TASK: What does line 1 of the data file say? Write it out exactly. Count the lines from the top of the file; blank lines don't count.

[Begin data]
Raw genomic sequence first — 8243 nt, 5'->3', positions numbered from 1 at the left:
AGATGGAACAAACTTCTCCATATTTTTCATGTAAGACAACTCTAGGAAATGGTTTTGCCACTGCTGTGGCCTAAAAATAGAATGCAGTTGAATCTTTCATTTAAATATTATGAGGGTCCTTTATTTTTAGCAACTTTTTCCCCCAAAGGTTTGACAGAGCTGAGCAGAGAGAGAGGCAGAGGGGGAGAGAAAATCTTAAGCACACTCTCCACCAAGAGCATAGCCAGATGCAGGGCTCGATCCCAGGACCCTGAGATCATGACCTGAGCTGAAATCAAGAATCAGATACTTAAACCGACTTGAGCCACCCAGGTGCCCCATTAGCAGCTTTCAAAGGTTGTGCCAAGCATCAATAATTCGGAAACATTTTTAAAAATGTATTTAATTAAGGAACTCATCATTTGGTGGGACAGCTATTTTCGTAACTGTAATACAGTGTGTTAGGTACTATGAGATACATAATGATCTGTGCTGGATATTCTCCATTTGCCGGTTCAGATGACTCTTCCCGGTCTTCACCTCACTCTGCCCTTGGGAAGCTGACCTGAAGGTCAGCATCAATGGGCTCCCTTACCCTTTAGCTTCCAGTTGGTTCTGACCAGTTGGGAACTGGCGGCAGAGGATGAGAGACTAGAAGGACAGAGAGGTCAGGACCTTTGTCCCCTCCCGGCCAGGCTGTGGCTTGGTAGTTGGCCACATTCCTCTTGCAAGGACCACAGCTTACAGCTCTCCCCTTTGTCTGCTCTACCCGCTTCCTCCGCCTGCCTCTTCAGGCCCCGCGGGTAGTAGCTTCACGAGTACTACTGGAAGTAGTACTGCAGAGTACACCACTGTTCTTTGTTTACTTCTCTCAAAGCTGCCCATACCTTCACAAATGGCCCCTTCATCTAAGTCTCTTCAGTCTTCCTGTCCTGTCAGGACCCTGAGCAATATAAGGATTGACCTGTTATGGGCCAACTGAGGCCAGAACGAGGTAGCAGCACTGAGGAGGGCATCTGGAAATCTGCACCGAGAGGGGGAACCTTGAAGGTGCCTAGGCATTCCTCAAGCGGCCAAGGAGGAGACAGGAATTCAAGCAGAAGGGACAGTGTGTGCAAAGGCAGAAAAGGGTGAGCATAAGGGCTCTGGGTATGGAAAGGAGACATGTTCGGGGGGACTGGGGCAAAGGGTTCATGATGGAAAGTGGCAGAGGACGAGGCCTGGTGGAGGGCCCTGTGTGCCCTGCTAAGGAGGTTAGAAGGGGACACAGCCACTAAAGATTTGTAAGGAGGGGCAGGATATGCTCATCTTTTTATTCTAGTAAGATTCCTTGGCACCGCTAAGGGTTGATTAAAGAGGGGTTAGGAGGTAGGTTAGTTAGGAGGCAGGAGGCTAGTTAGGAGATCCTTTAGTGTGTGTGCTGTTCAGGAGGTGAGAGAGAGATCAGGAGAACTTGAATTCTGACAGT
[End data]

Raw genomic sequence first — 8243 nt, 5'->3', positions numbered from 1 at the left: